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A recent undercover investigator for The Telegraph newspaper1 in the UK uncovered some worrying practices. Allegedly some senior pharmacists set up their own advisory boards and sold their services to pharmaceutical companies. The meetings were held in various locations such as Dubai with charges of up to UK £15 000 being charged to the pharma companies in addition to lavish expenses related to flights, top hotels and meals. It is alleged that the board meetings resulted in increased use of the drugs under discussion. One of the pharmacists involved subsequently resigned and another has been suspended. There is said to be an inquiry at the highest level by the NHS England fraud department.2 ,3
Pharmacists have expertise in a wide range of issues relating to procurement. Commonly they are required to manage budgets or organise medicine purchases of potentially millions of Euros. In addition many understand how decisions are made at the highest level in hospitals and often oversee formulary committees and related medicine management groups. Such privileges carry a high degree of responsibility.
This type of knowledge is valuable and there are those willing to pay for inside experience and expertise. A pharmaceutical company who can have its product added onto a formulary can potentially make huge sums and so tempting offers can be made to pharmacists for help and advice in achieving that aim.
In addition, some pharmacists join with other colleagues to work on industry-related focus groups or advisory boards. Such boards may seek to identify the best ways to introduce new drugs but also will frequently explore how to influence local formularies.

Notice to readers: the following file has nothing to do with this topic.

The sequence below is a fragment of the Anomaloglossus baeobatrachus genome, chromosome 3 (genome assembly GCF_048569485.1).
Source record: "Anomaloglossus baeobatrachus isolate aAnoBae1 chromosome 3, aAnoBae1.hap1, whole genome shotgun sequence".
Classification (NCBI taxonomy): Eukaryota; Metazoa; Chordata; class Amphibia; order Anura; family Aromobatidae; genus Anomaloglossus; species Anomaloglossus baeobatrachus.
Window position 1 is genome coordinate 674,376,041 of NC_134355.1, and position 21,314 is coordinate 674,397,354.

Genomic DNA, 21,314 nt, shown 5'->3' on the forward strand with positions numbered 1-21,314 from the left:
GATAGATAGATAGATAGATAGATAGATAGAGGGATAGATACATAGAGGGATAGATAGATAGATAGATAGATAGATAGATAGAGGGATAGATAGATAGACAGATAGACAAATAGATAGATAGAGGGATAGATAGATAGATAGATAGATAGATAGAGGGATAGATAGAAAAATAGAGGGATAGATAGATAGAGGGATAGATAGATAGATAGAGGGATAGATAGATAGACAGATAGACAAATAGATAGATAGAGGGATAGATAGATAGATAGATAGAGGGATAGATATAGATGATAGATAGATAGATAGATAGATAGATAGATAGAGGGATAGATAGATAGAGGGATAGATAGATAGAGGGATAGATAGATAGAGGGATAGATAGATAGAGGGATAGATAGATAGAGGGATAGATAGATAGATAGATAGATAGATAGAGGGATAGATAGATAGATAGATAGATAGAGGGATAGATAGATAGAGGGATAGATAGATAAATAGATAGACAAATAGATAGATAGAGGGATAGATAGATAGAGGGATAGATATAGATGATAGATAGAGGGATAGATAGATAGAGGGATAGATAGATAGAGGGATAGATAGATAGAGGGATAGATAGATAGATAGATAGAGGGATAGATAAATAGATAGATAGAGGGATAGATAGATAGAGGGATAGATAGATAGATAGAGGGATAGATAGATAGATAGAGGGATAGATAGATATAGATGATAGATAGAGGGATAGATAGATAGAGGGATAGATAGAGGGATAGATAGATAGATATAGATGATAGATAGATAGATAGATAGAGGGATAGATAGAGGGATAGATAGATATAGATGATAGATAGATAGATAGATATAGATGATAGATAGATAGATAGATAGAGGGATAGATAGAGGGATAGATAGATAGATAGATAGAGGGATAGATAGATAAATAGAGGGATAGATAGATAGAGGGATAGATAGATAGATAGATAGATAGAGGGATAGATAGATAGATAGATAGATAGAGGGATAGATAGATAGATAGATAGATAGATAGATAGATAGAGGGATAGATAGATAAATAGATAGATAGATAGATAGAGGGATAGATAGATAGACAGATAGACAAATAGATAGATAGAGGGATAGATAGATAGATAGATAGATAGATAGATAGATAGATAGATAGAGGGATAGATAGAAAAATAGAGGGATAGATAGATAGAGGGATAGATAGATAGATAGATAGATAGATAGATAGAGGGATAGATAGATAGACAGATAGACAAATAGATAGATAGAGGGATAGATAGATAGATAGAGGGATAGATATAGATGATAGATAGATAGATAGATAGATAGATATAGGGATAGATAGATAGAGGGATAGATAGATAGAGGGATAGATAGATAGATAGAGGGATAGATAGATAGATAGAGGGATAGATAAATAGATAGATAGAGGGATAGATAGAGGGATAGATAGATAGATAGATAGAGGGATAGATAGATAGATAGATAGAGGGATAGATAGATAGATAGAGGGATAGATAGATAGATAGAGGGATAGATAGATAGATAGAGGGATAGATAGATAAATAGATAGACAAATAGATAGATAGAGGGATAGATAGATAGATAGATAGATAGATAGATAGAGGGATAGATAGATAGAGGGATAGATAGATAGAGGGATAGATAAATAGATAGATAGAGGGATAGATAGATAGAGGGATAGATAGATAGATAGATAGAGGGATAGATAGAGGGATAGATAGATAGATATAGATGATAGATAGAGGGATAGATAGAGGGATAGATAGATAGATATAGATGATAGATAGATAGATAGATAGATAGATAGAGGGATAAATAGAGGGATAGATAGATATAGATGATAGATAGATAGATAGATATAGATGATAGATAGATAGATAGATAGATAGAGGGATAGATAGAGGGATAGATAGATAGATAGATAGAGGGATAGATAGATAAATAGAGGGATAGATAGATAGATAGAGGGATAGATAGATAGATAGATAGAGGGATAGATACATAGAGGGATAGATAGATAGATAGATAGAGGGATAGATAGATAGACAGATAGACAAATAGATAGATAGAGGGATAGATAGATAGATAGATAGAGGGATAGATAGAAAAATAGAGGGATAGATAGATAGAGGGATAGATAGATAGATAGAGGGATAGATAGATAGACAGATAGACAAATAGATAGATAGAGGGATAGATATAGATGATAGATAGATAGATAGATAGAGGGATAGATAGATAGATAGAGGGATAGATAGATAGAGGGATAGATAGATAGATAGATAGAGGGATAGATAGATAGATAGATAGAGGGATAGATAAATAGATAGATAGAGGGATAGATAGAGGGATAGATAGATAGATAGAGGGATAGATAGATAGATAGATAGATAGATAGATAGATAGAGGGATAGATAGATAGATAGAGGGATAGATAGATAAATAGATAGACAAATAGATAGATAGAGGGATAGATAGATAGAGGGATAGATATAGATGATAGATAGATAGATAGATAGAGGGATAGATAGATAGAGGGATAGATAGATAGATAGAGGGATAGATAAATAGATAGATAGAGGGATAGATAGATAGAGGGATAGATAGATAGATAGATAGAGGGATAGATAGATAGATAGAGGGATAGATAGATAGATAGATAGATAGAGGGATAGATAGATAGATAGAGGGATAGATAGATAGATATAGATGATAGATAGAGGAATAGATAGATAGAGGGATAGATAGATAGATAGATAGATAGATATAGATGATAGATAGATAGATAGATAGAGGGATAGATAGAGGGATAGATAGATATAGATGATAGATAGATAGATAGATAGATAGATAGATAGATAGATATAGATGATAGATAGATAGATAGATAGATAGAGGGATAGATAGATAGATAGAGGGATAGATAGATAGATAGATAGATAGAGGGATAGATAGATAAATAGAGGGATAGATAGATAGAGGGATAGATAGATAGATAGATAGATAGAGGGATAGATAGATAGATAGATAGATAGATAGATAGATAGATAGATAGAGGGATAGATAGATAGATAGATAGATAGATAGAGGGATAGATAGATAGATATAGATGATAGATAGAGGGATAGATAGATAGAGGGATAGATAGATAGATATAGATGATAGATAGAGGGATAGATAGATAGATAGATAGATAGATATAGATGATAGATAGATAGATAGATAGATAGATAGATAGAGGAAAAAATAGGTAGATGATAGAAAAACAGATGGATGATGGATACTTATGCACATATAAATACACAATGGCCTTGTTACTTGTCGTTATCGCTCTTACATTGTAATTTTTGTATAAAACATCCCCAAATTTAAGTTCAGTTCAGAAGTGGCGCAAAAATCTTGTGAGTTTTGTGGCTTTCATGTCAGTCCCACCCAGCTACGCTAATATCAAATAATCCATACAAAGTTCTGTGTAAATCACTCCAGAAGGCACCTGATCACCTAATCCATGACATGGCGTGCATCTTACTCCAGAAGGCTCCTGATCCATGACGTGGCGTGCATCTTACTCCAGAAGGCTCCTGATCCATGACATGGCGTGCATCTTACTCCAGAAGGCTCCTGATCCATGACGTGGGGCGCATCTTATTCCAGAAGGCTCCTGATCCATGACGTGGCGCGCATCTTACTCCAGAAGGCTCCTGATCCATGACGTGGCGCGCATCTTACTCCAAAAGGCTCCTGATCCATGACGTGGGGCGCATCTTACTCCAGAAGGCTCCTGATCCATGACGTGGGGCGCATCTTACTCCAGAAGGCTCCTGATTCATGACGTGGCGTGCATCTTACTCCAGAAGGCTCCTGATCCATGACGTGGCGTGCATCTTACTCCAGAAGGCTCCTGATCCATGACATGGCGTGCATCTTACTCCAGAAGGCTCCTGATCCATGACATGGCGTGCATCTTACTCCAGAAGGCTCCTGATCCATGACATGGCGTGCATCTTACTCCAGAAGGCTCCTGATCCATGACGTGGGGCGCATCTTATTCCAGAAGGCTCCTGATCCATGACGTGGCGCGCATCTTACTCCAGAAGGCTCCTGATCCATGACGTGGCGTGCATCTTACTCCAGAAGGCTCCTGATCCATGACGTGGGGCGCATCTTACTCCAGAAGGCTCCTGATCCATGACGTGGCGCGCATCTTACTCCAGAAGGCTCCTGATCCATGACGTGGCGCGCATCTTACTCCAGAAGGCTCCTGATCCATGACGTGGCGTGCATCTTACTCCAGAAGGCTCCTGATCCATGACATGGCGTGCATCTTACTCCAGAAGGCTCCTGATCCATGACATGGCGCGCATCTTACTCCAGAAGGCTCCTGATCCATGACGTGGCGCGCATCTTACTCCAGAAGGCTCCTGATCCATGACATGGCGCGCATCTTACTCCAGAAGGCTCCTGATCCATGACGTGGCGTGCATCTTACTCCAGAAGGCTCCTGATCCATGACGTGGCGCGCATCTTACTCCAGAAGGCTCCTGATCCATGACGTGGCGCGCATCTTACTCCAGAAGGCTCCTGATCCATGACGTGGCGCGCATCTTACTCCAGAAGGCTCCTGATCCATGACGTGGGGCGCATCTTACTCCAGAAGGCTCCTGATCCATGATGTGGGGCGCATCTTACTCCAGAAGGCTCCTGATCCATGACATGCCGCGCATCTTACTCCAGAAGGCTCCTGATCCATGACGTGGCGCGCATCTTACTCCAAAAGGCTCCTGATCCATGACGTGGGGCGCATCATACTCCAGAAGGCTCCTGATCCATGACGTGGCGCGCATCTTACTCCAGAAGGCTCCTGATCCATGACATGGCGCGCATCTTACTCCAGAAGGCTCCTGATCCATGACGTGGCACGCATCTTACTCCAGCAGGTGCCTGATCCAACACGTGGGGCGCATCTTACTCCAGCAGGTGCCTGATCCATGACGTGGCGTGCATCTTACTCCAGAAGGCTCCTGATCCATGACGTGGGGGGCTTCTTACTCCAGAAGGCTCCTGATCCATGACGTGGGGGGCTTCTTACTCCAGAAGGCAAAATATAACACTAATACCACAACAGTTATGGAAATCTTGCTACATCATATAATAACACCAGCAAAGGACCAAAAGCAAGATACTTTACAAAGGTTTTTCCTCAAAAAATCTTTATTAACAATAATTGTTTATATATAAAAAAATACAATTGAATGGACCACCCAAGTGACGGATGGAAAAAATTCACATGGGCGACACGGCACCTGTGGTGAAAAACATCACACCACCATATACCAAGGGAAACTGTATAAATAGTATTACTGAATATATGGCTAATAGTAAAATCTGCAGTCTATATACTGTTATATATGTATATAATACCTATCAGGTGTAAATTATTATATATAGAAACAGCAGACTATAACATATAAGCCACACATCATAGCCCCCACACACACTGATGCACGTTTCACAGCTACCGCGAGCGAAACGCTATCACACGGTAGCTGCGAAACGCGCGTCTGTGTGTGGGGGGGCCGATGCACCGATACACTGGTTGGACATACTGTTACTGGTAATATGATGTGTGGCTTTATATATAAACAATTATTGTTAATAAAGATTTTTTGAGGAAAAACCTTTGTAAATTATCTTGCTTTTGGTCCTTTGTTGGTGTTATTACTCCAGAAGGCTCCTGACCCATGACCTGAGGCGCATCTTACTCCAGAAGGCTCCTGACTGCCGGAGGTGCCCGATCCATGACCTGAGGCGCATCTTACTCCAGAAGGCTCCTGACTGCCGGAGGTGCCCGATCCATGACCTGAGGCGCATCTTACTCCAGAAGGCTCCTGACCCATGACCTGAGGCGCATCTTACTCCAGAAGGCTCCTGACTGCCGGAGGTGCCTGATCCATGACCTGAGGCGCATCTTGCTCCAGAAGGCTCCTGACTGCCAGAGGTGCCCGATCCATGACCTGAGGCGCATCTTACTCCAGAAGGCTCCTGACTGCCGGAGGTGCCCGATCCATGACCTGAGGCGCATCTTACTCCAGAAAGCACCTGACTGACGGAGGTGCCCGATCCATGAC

Senior hospital pharmacists need to be cautious. Advisory boards can be legitimate but if personal payment is received then it would be wise for this to be conducted in the pharmacists’ own time. All such involvement must be declared to line managers and appropriately recorded. Advisory board members should not be part of a decision-making process where there is an actual or potential conflict of interest.
The responsibility of the industry
The pharmaceutical industry is absolutely vital to the health of our populations and we all benefit from drug discoveries and developments made, particularly, over the last five decades. Most of the time the industry gets it right but occasionally financial interests lead to bad decisions that bring the whole industry into disrepute. Recent examples include paroxetine and coxib analgesics where important adverse event data was made public.
The pharmaceutical industry professional bodies in most countries have codes of practice. These set out what is permitted for issues such as advertising, promotion of unlicensed products and guidance on entertaining. Fines are levied for those who contravene the code and these may run into thousands of Euros.
The key principle is stated as: No gift, pecuniary advantage or benefit may be supplied, offered or promised to members of the health professions or to other relevant decision makers in connection with the promotion of medicines or as an inducement to prescribe, supply, administer, recommend, buy or sell any medicine.4 ,5
This has not failed to stop the industry investing millions of Euros into the promotion of its products, and most of the funds (in the USA estimated at US$24 million in 2012) going towards promotions and detailing aimed at clinicians
At the end of the day, it is about professionalism—something that pharmacists are generally well versed in. The challenge is to ensure that we maintain that professionalism when time is pressured. It is important to avoid any actions that would cause embarrassment if made public. What may seem like an attractive short-term gain can lead to long-term loss such as a career as a pharmacist. If in doubt, seek advice.
Competing interests None declared.
Provenance and peer review Commissioned; internally peer reviewed.
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